The very essence of football is co-operation, and the very root of football clubs in England was the same: a group of people coming together to do or achieve something with no motive of profit, but a form of social good.

Fast forward a century and more, and the notion of co-operation in football was reborn with the foundation of Supporters Direct in the year 2000.

The idea came from a pioneer, Brian Lomax, when his club Northampton Town, a perennial bottom-division club, once more collapsed under debt and poor management.

His response was simple, but different to what had become tradition: you want our money to save the club, then we get something back for it; a shareholding and real representation on the club’s board; not just the traditional thank you from the Chairman.

So the first supporters’ trust came about. A mutual, co-operative, non-profit way of securing this for the fans and for the community of the town sustaining that club.

SD took this simple idea of something for something and turned it into a phenomenon that has changed the way that fans do business with their clubs – in good times and bad.

No longer does the relationship need to be one of club and fans separated by a jealous guarding of control, often behind an artificial division constructed to keep ‘nosy’ fans out, but one of sharing responsibility and decision making for the benefit of a sporting, social and community institution.

People like Brian couldn’t have envisaged where SD have ended up as the promoter of not just involvement by supporters’ trusts in the ownership of a club, but of fans actually taking total control of football clubs and running them co-operatively.

In the time the organisation has ploughed its furrow, we’ve come through crises in football, crises in funding, and continued to build our work, seeing the sometimes tragic, often heart rending, almost always extraordinary: feats of determination that have seen football clubs dragged from the brink of death, or dying and being reborn under fan ownership and rising once more.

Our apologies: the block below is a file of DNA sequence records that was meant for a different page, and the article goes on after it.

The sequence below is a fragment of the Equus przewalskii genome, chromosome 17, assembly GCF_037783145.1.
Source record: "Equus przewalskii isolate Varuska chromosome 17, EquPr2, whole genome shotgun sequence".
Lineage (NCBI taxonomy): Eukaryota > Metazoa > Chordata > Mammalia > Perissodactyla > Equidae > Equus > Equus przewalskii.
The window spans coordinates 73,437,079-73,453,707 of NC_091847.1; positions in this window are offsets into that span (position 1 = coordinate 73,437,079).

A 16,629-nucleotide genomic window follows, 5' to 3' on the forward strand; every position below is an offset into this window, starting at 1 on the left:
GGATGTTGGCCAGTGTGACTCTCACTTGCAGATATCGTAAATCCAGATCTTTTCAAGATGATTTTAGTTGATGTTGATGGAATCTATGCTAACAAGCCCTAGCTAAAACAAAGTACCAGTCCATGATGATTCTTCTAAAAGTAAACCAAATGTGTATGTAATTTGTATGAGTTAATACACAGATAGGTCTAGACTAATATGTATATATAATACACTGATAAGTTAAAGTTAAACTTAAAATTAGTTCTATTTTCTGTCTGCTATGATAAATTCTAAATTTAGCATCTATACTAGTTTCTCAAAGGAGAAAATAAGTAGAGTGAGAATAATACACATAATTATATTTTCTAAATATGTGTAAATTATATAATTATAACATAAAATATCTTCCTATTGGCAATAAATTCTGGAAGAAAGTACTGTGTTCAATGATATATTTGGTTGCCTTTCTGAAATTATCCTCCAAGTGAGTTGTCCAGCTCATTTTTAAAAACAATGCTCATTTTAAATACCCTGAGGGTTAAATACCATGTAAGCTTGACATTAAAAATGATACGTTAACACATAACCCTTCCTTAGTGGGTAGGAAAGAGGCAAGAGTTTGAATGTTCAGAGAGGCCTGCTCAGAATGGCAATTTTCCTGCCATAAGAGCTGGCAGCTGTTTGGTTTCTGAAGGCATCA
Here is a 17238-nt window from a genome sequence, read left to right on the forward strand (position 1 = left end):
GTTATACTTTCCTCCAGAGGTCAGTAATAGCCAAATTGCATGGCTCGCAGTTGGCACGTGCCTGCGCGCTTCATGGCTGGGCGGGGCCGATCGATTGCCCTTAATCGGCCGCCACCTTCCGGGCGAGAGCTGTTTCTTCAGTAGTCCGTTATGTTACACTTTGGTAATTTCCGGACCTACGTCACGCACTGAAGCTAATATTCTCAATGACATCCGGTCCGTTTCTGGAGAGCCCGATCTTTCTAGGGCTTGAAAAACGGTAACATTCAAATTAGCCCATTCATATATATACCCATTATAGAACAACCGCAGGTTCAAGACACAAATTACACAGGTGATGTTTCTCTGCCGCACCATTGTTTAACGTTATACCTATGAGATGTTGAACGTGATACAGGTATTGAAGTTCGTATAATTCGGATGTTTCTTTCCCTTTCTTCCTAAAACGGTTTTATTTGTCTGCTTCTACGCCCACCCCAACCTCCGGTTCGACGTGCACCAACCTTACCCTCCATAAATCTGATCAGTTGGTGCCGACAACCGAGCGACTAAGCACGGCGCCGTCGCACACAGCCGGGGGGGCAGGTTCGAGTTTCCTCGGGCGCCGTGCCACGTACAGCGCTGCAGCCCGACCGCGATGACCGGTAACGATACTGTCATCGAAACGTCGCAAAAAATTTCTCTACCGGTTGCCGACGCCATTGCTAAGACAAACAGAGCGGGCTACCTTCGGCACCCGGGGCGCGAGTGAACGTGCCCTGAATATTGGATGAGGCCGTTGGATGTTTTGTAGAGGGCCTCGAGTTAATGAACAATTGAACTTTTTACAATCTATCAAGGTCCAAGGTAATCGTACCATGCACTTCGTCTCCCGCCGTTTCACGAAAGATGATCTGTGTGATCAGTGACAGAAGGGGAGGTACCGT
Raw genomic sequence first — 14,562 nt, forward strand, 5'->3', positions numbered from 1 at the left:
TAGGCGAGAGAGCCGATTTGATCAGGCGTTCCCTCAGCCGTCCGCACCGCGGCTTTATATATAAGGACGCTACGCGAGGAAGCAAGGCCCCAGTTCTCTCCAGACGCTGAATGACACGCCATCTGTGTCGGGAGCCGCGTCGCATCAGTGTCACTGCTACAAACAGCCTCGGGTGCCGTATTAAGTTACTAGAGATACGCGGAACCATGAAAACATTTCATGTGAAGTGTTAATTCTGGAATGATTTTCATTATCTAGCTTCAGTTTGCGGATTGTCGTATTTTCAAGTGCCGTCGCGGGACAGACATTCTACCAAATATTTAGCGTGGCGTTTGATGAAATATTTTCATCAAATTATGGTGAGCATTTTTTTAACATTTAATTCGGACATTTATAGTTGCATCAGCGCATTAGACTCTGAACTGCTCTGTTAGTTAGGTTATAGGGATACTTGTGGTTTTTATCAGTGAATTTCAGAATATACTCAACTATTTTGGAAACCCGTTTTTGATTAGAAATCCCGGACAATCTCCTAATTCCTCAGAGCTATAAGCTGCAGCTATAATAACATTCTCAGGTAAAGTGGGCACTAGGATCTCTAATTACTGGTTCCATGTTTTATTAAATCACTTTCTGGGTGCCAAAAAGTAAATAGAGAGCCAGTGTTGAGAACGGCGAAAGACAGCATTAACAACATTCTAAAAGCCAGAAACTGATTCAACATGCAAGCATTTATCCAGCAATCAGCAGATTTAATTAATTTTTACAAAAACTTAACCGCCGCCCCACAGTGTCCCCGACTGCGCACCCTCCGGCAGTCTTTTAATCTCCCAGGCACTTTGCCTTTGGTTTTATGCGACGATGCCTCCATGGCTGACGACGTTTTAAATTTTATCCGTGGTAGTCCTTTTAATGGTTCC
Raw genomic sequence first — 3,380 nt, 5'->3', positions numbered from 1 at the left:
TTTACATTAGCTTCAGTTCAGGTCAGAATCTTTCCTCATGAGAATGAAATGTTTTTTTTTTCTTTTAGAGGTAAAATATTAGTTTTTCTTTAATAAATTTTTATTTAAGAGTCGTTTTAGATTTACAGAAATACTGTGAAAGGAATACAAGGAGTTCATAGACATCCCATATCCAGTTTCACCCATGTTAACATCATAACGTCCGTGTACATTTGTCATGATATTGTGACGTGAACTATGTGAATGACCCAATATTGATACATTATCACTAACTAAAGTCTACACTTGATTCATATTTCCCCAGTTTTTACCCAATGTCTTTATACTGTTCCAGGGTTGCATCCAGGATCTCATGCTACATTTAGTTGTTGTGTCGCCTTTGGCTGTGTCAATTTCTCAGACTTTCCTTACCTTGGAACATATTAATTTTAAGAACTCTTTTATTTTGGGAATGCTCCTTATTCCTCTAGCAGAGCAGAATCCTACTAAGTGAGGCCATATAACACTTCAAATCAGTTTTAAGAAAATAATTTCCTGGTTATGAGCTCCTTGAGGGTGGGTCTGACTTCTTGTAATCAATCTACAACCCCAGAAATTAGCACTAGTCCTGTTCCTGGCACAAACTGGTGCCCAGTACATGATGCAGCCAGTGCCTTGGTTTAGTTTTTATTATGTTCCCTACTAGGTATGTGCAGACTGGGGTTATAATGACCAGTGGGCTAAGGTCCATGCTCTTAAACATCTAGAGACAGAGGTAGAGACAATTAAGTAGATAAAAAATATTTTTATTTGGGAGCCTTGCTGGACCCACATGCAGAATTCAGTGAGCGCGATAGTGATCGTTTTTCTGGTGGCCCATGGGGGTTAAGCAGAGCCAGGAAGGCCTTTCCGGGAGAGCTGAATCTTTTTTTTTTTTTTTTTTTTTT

We’ve seen SD – itself a co-operative venture owned by its member trusts – move from being the accident and emergency department for football clubs to being a respected body on football finance, ownership and governance, listened to by government, and increasingly by those running the game in the UK.

There is a saying used sometimes that describes a story as having more twists and turns than a rollercoaster. Although there have been downs, and times where the organisation has felt under threat, or hasn’t succeeded in an individual case – something we all feel when it happens – our trajectory has been far more up than down.

What keeps this organisation alive is a burning desire to see all fans given the same opportunity that led Brian Lomax to first propose the idea 19 years ago, which has led the fans of clubs countrywide to respond to the call to mutuality, and seen myriad clubs positively improved by following the same path.